When Serena Williams wakes up on the first morning of Wimbledon next week, the reigning champion will wipe the sleep from her eyes, head downstairs and come face to face with her only serious rival for the title.
It is 12 months since Serena beat her sister Venus in the fourth all-Williams Wimbledon final and little has changed on the WTA Tour to suggest a different name will be on the trophy this year.
While the likes of Jelena Jankovic, Justine Henin, Caroline Wozniacki and Francesca Schiavone can all make a case for being potential winners, if the Williams sisters play to their potential the Venus Rosewater dish awarded to the women's singles champion will be heading back to the house they share during the tournament in Wimbledon village.
Since Venus's first Wimbledon success in 2000, the sisters have won eight of the last 10 women's singles titles at the All England Club.
It is an astonishing run and, since both Serena and Venus still possess the potent mix of power and poise that makes them so hard to beat on fast grasscourts, there is every chance it could extend into the new decade.
The lack of quality outside the top handful of players on the women's tour only increases the suspicion that no matter what form the Americans are in when they arrive in southwest London on Monday -- and neither have been inspired of late -- they will be favourites against their rivals.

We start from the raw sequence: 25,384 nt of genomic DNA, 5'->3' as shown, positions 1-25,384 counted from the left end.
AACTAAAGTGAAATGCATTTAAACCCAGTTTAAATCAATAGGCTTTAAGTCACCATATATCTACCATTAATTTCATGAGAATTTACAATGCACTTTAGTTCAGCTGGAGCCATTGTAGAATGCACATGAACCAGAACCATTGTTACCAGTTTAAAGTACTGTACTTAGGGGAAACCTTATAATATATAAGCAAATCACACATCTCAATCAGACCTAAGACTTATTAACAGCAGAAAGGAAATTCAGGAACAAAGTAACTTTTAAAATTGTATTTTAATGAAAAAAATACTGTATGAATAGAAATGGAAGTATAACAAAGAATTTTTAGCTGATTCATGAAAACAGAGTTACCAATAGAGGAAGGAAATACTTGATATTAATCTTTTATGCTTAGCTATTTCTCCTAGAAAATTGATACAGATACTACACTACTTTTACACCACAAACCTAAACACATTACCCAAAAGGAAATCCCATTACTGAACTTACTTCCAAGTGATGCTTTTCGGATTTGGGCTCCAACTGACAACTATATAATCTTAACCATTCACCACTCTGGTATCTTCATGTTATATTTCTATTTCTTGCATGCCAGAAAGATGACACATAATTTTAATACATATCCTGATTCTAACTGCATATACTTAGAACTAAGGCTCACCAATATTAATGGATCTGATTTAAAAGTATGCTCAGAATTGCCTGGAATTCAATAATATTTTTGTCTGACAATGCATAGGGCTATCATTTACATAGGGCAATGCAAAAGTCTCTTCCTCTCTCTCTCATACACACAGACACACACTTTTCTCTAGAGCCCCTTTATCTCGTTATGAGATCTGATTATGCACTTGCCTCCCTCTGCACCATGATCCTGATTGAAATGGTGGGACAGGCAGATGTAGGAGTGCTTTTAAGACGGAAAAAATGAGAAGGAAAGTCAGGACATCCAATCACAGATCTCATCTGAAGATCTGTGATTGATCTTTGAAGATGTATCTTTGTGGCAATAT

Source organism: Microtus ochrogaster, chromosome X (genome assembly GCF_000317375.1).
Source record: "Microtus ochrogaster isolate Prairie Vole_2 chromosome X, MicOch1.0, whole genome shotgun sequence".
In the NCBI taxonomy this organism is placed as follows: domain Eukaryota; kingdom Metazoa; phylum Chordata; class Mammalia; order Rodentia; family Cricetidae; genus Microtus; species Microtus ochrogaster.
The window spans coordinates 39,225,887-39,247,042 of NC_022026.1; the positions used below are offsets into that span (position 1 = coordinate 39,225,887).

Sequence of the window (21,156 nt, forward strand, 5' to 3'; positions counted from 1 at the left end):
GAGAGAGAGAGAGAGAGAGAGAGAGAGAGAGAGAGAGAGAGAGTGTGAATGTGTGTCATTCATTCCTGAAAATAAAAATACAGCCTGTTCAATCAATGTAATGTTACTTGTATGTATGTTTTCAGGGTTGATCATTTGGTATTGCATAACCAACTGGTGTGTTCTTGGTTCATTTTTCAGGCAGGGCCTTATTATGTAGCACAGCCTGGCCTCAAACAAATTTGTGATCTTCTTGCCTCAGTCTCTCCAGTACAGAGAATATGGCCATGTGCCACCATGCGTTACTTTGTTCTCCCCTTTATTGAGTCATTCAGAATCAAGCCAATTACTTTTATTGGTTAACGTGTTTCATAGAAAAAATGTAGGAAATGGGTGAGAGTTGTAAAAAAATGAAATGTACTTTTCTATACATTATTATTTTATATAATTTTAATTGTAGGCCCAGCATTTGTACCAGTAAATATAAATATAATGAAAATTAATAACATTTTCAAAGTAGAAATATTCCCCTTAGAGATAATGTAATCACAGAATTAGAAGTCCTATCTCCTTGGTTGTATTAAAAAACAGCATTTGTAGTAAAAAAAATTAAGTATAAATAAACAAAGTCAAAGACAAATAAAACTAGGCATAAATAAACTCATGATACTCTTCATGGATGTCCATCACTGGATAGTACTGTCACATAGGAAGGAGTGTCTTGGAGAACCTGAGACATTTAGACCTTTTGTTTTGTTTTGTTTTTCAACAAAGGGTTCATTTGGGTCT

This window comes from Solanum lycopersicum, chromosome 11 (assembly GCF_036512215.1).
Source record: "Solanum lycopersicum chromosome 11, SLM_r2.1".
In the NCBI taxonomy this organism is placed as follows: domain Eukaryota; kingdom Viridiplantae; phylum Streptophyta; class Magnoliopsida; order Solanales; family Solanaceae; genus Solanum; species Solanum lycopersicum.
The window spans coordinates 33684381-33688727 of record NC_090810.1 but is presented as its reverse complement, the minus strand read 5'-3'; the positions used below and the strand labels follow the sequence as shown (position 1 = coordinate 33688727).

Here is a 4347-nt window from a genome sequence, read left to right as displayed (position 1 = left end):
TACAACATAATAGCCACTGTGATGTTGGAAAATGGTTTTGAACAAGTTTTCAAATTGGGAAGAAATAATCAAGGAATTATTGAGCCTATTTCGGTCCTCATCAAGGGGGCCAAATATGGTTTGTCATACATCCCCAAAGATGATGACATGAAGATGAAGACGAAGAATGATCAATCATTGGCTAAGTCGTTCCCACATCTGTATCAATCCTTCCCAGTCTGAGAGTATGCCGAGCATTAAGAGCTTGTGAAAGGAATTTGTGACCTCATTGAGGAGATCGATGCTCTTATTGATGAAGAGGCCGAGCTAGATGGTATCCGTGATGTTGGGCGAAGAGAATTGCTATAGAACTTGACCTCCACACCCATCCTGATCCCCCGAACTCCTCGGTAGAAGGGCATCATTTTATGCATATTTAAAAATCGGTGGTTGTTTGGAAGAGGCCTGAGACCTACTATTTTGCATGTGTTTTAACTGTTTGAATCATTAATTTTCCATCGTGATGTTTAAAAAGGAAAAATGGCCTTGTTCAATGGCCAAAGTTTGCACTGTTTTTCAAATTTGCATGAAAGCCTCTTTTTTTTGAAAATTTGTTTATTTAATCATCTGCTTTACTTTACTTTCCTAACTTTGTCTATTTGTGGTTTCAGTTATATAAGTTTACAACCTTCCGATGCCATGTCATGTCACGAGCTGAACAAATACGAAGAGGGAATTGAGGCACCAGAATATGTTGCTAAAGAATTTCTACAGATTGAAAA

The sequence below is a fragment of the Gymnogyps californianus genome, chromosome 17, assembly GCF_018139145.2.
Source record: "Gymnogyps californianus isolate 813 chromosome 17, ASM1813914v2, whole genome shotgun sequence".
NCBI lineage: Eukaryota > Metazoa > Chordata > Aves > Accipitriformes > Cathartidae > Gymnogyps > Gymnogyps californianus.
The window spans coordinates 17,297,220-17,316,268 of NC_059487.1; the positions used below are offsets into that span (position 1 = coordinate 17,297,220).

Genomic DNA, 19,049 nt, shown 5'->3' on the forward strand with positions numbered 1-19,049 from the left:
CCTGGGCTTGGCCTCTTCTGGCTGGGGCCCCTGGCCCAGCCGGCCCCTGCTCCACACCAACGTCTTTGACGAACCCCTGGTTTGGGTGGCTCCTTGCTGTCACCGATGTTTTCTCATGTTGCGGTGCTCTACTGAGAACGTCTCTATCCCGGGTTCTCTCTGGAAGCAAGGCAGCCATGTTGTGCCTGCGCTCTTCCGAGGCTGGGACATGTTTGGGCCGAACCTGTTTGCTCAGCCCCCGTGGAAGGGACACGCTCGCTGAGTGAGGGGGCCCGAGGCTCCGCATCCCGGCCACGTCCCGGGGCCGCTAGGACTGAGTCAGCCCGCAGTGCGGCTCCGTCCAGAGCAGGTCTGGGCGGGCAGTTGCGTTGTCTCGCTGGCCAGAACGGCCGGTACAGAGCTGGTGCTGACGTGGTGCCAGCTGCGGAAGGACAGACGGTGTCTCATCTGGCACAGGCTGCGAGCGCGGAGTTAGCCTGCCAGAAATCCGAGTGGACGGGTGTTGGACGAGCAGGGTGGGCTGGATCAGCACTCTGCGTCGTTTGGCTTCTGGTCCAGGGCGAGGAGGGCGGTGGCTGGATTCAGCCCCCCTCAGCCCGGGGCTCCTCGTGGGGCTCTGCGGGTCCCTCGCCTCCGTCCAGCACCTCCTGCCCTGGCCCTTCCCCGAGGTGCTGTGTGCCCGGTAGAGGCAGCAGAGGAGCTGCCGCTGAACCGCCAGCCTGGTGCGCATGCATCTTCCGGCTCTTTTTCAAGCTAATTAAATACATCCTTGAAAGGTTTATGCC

World number one Serena suffered a surprise defeat to Sam Stosur in the French Open quarter-finals, but the reigning Australian Open champion struggled with illness in Paris so won't dwell long on that loss.
Serena believes a ferocious will to win is behind the sisters' success and says: "It's amazing. We work really hard, Venus works even harder than I do."
"We really fight and do the best we can to be the best that we can be. That's what we play for and we both want to be number one."
Venus, currently the world number two, could be the more vulnerable of the two as she has yet to get past the quarter-finals of a Grand Slam this year.
But Venus is unlikely to lose much sleep about that underwhelming run. If there is to be a shock powershift at Wimbledon this year, it is hard to predict who will snatch the trophy from Serena.
Schiavone is in the form of her life after exceeding all expectations to win the French Open, yet the Italian's triumph smacked of a modest player raising her game to levels that may never be reached again.
Jankovic beat both the Williams sisters in Rome in May, but the Serbian has never been past the last 16 at Wimbledon.
Danish teenager Wozniacki is the young gun who could make the breakthrough after rising to third in the world rankings, while experienced Belgian Justine Henin is likely to pose a threat on her first Wimbledon appearance since 2007.
Henin is back on the tour after a two-year break and showed she has lost none of her competitive spirit by reaching this year's Australian Open final as a wildcard. The 28-year-old has won every Grand Slam apart from Wimbledon and would love to complete the set.
"I will try to have fun in Wimbledon," Henin said. "I don't want to compare these two careers, because it's so different. Everyone wants to see me at the level that I was and to compete. But the confidence I got in 2007, it took many years to be at that level."
As ever, 2004 Wimbledon champion Maria Sharapova will attract as much attention for her photogenic looks as her tennis, although the Russian emphasised her grasscourt credentials by reaching the Birmingham Classic final last week.